Palak told me that several readers have been following Vegan First for some time and have now switched to a vegan diet and message her with testimonials and thank you notes regularly. Not only that; after her Vegan India Conference, they were thrilled that people who were convinced about starting vegan mock meat companies or restaurants in their cities contacted them. These are the stories she is creating every now and then across India.
Madhavi Barot from Mumbai says, “I was suffering from a lot of aches and pains, even irritable bowel syndrome, and also had a terrible cold shoulder. In fact, my shoulder was so bad that I couldn’t even move it to brush my hair. Apart from that, I was going through menopause and was suffering from terrible mood swings. I went to see many doctors for these different issues, but no one could give me an effective treatment. Within a week of turning vegan, I saw that all my aches and pains had disappeared. Getting up in the mornings used to be really hard, with all these issues, but after switching to veganism, I could immediately tell the difference. I always thought all these diets were like a fad and that the old tried-and-tested food we normally eat was best for us, but not anymore.”
Both of Madhavi’s cooks were so moved by her compassion for animals that they have turned completely vegan now.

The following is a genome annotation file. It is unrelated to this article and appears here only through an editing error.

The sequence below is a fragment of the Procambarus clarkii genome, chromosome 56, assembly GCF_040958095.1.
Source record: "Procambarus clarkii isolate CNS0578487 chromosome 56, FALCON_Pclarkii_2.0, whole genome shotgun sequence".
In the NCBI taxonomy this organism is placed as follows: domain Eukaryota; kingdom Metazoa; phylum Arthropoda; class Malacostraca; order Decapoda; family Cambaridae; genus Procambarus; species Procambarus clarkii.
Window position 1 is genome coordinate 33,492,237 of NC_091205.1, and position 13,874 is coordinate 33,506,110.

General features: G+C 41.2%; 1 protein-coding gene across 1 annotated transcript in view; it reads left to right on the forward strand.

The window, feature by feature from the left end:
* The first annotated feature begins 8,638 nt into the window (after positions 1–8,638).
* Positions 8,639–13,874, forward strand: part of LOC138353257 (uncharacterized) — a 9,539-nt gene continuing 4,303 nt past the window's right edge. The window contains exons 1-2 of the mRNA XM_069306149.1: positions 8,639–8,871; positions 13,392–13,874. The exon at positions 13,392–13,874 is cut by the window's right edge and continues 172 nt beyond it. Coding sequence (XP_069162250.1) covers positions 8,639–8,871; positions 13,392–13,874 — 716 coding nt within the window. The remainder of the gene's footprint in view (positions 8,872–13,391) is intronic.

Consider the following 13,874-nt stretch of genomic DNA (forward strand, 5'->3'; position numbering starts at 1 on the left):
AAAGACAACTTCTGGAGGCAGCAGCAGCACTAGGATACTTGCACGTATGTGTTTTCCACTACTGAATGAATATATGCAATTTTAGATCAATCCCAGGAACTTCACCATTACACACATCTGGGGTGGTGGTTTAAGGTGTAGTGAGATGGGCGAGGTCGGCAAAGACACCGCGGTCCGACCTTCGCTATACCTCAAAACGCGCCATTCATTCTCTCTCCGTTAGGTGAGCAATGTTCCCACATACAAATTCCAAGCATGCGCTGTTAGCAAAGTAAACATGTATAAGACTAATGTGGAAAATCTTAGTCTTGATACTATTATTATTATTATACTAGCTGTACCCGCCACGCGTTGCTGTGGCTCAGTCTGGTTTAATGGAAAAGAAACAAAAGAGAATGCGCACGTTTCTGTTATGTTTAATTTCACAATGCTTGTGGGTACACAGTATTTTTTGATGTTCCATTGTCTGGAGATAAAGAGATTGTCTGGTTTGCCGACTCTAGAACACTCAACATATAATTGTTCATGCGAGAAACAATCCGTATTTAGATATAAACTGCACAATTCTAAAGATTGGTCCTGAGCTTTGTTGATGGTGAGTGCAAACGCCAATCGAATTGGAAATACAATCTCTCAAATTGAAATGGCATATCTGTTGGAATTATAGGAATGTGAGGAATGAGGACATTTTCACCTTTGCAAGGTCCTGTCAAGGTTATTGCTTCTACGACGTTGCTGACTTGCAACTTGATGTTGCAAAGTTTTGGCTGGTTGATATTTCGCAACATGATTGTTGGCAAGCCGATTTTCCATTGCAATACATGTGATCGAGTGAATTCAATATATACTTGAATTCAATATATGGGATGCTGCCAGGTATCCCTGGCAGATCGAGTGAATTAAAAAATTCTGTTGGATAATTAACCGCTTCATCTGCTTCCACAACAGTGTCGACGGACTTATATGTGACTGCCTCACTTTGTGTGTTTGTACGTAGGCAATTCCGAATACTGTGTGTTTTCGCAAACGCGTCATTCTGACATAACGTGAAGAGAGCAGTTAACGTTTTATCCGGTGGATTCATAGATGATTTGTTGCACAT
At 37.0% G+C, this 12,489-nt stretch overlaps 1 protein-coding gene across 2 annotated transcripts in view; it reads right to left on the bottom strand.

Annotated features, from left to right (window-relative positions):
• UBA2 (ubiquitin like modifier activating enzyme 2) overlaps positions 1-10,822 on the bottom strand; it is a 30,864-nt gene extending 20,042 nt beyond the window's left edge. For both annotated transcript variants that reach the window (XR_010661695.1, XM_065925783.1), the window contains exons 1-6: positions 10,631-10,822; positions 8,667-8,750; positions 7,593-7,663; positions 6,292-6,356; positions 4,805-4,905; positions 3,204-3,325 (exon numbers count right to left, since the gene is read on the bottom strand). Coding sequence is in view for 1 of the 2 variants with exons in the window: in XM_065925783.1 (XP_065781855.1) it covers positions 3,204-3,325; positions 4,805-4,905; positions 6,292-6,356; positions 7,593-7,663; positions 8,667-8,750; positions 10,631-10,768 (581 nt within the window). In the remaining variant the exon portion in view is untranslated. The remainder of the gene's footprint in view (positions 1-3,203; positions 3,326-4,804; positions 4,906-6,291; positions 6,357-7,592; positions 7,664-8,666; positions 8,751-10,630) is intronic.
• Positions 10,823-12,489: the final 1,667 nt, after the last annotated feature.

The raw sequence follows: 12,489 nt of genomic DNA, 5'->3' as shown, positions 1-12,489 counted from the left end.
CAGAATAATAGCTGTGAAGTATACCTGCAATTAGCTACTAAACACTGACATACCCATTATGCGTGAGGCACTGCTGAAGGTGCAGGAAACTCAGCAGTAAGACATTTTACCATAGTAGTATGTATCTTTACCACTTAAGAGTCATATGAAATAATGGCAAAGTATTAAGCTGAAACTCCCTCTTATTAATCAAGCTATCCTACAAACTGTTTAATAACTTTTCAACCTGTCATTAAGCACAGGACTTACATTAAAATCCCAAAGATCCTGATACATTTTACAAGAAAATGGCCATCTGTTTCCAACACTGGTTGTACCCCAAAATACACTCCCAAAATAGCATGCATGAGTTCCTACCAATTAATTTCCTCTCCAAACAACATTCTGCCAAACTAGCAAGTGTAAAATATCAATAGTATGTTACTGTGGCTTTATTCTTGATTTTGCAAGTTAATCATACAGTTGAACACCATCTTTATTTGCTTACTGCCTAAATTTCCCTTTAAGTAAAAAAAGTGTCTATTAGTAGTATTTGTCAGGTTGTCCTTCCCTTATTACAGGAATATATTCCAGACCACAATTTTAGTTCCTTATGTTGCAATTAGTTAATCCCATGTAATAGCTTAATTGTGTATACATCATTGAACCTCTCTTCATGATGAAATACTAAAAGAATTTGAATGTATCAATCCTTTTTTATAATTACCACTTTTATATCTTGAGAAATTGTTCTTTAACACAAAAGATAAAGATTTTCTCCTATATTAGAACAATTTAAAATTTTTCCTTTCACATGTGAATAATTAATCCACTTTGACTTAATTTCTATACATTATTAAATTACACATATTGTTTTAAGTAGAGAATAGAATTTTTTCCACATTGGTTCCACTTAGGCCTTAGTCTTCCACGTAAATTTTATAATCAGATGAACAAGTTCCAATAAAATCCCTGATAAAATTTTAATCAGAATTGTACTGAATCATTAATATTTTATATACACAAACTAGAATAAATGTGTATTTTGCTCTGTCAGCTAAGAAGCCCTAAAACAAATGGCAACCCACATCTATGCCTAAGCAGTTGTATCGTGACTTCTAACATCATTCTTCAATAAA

Another very inspiring story of transformation was that of Srinivas Kantheti. He says, “I am 55 years old and have been working for many years in high-pressure, top-management corporate jobs. Over the last few years, I have been sensing a loss of energy. I suffer from hypertension and my knee problems make walking and any form of exercise extremely painful. In fact, I used to wear braces for walking. I was even diagnosed as a diabetic. That, for me, was a major alarm bell. Many of my family members have suffered ill health due to diabetes. By that time, I was weighing 91kg and could feel the excess weight and drag on my energy levels.
“My wife’s friend introduced us to the concept of veganism. Even for a vegetarian person like my wife, giving up milk seemed to be extreme and unnecessary. We kept monitoring our health parameters, and, as days went by, we could see blood pressures dropping, sugar levels going down, shedding of weight, an increase in energy, and a sense of mental calmness. Very effortlessly, we dropped all those dietary habits which were acquired and not natural.
“Now, a month after the programme got over, I weigh 77kg. I don’t miss tea, coffee, cheese, dahi (curd), and non-veg food. My diabetes has reversed, my four BP medicines have dropped to one, and I walk 6 to 7 km a day without knee braces. I sleep well and have not had any sick days yet!
“I started a whole-food, plant-based diet for self-preservation, and as time passes, I am getting more and more convinced that animals were not created for consumption by humans. They have a place in our world but not as food. This, for me, is as much a spiritual journey as a mental and a physical one.”